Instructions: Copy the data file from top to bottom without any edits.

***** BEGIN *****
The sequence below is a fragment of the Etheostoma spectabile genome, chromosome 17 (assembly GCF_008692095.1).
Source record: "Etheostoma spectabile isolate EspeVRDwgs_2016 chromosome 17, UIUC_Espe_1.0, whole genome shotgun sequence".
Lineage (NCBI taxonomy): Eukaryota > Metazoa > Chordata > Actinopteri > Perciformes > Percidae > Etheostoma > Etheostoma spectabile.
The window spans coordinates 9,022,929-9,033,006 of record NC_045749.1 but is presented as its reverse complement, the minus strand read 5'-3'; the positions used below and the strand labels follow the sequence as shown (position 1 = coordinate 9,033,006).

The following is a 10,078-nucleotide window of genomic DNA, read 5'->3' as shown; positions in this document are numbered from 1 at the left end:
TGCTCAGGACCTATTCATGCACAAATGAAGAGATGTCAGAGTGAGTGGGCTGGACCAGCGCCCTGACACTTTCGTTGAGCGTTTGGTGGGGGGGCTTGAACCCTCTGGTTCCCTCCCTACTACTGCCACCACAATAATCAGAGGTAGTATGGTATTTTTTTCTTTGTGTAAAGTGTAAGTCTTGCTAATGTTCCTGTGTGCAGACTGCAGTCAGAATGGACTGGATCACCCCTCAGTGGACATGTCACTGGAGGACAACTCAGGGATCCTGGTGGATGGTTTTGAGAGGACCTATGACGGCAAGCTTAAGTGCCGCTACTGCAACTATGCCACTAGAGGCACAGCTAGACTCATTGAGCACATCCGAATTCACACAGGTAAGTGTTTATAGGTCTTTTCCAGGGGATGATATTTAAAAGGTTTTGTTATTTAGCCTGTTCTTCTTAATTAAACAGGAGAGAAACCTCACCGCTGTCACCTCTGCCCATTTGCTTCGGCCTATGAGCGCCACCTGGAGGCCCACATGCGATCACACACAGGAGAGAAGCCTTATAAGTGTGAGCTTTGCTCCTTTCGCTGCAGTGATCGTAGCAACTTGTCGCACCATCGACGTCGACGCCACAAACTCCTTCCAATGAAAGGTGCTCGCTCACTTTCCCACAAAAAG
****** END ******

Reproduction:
The sequence below is a fragment of the Etheostoma spectabile genome, chromosome 17 (assembly GCF_008692095.1).
Source record: "Etheostoma spectabile isolate EspeVRDwgs_2016 chromosome 17, UIUC_Espe_1.0, whole genome shotgun sequence".
Lineage (NCBI taxonomy): Eukaryota > Metazoa > Chordata > Actinopteri > Perciformes > Percidae > Etheostoma > Etheostoma spectabile.
The window spans coordinates 9,022,929-9,033,006 of record NC_045749.1 but is presented as its reverse complement, the minus strand read 5'-3'; the positions used below and the strand labels follow the sequence as shown (position 1 = coordinate 9,033,006).

The following is a 10,078-nucleotide window of genomic DNA, read 5'->3' as shown; positions in this document are numbered from 1 at the left end:
TGCTCAGGACCTATTCATGCACAAATGAAGAGATGTCAGAGTGAGTGGGCTGGACCAGCGCCCTGACACTTTCGTTGAGCGTTTGGTGGGGGGGCTTGAACCCTCTGGTTCCCTCCCTACTACTGCCACCACAATAATCAGAGGTAGTATGGTATTTTTTTCTTTGTGTAAAGTGTAAGTCTTGCTAATGTTCCTGTGTGCAGACTGCAGTCAGAATGGACTGGATCACCCCTCAGTGGACATGTCACTGGAGGACAACTCAGGGATCCTGGTGGATGGTTTTGAGAGGACCTATGACGGCAAGCTTAAGTGCCGCTACTGCAACTATGCCACTAGAGGCACAGCTAGACTCATTGAGCACATCCGAATTCACACAGGTAAGTGTTTATAGGTCTTTTCCAGGGGATGATATTTAAAAGGTTTTGTTATTTAGCCTGTTCTTCTTAATTAAACAGGAGAGAAACCTCACCGCTGTCACCTCTGCCCATTTGCTTCGGCCTATGAGCGCCACCTGGAGGCCCACATGCGATCACACACAGGAGAGAAGCCTTATAAGTGTGAGCTTTGCTCCTTTCGCTGCAGTGATCGTAGCAACTTGTCGCACCATCGACGTCGACGCCACAAACTCCTTCCAATGAAAGGTGCTCGCTCACTTTCCCACAAAAAG